Tag Archives: rss

Mapping my PLN

image created using Popplet for iPad

Alisa Howlett, blogging at Flight Path recently wrote a post based on Jeff Utecht’s 5 stages of PLN adoption.  I would echo much of what Alisa has written, so pop over and read it rather than have me repeat it all here.

Essentially, the 5 stages are identified as immersion, evaluation, know it all, perspective and balance.

It’s hard to identify at which stage I find myself – I have been through intense periods of involvement with my PLN and am certainly no longer at immersion. However, neither am I entirely happy with my current involvement with my PLN so I wouldn’t call it balanced.

Possibly ‘perspective’ is where I am at.  I know I can’t possibly see or take in everything my PLN puts out on twitter and I have stopped trying to follow all of it. Sometimes I find myself feeling left out when there appears to be an interesting conversation going on – and it’s apparent I’ve missed the good bits – but mostly I acknowledge that I can’t possibly see, understand, comment on and participate in every conversation. Or even most of them.

Meredith Farkas wrote a great post over at Information wants to be free about the problems associated with keeping up with the news flow on twitter and her preference for blogging as a medium for keeping all the big ideas in one place.  Adopting this philosophy, I still follow a lot of blogs – an RSS feed (I use Google reader) collects them for me and they sit and wait until I’m ready to read them, rather than rush by me in a busy twitter stream.

Between my RSS reader and my diigo bookmarks, I feel like I’ve got some measure of control over the information flow – and hopefully some balance (or at the very least, perspective).

(The image of my PLN and it’s connectivity is from a great little iPad app called Popplet, I found out about that via a blog post from Kathryn Greenhill over at Librarians matter).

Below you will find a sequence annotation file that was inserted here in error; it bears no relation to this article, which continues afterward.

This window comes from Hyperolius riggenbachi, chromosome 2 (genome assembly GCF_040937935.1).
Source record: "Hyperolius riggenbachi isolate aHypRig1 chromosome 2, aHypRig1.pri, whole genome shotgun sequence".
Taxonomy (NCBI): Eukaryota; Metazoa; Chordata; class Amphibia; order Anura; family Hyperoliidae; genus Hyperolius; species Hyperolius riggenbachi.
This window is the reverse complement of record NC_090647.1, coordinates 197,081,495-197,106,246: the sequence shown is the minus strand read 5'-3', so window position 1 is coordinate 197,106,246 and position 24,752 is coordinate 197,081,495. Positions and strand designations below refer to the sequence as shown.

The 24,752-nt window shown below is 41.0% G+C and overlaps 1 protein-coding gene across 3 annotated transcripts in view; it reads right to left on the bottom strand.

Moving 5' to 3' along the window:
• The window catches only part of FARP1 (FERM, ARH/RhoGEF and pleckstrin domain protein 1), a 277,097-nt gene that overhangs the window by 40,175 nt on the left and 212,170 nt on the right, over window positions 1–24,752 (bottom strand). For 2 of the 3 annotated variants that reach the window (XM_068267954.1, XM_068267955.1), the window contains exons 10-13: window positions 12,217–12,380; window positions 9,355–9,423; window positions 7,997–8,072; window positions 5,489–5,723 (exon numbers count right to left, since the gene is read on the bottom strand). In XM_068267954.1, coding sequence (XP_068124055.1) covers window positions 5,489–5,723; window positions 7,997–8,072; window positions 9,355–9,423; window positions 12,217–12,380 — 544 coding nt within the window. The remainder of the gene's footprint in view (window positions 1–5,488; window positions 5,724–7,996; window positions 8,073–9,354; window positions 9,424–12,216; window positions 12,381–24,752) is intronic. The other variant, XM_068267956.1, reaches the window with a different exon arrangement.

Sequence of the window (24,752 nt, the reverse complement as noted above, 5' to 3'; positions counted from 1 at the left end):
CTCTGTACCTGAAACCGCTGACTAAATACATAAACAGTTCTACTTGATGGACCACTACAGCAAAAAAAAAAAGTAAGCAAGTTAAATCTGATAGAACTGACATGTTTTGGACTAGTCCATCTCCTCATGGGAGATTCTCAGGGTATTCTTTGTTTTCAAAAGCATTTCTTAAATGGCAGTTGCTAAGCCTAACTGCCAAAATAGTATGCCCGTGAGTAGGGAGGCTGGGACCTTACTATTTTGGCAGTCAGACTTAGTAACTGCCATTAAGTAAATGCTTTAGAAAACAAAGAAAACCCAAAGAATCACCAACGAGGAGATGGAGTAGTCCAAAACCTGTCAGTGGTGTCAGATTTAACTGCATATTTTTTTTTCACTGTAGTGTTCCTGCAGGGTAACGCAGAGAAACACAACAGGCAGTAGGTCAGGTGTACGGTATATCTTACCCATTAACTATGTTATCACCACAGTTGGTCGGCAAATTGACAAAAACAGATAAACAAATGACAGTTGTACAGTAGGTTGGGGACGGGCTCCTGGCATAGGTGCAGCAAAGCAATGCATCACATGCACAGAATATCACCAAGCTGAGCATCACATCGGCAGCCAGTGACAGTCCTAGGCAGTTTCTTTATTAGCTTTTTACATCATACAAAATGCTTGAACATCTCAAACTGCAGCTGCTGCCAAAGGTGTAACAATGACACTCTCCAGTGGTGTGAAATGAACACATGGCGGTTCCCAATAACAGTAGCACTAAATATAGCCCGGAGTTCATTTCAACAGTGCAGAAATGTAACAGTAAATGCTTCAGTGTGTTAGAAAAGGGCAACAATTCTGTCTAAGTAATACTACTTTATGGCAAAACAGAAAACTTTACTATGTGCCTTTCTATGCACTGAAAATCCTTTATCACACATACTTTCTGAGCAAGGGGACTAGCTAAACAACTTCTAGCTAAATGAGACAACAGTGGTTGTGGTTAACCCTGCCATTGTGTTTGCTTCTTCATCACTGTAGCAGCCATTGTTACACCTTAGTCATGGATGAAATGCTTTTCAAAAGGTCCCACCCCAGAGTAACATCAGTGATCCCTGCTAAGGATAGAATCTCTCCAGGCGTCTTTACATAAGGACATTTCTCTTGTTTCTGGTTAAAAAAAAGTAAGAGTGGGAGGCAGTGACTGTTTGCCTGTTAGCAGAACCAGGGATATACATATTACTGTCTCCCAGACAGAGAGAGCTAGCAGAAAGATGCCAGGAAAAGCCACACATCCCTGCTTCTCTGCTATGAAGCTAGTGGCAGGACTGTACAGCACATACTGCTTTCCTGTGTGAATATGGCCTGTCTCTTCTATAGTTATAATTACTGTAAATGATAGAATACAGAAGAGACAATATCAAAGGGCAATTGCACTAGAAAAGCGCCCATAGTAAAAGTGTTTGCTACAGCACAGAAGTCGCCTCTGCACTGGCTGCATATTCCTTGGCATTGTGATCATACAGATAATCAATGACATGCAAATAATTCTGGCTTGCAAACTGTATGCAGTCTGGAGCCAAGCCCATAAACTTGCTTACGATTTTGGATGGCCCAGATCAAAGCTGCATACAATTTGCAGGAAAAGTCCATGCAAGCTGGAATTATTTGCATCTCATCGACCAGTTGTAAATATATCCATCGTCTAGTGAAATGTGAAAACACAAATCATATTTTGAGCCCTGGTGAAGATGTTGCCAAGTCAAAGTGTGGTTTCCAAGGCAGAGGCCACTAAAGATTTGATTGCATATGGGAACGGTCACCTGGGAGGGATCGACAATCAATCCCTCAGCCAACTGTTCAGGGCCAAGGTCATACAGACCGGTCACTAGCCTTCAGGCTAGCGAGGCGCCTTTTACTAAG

Information triage

The loooong weekend is nearly over and I’m starting to think about going back to work tomorrow.  Tomorrow will be the start of week 2 in my new job so I  know there’ll be a lot to think about for the rest of the week as well!

As part of preparation-for-work I’ve been sorting through my RSS feeds this evening, and came across Word Spy’s information triage.  It describes both what we do day by day at work as information professionals (constantly evaluate the information at hand and prioritise for action) and conveniently describes what I’ll be doing with all the new information about my job that I’ll be trying to absorb this week – and add to what I learned last week….

I have a picture forming in my head of what my new role as Outreach Librarian involves, but not enough to blog about it just yet….

Thanks to all my personal learning network or PLN (my non-library family & friends have been publicly asking for fewer TLA’s in my posts….) for the encouragement so far in my #newjob journey!

Overuse syndrome

A lot of jargon by kevinspencer via flickr CC

I’m a bit behind catching up with RSS feeds of some of the blogs I follow – I KNOW the ‘mark all read’ button is really handy and I do use it for plenty of my subscriptions, but I usually find Roy Tennant interesting so I saved that one from the all powerful delete button and today I read his 7 words or phrases to never say or write again (written some time back in March).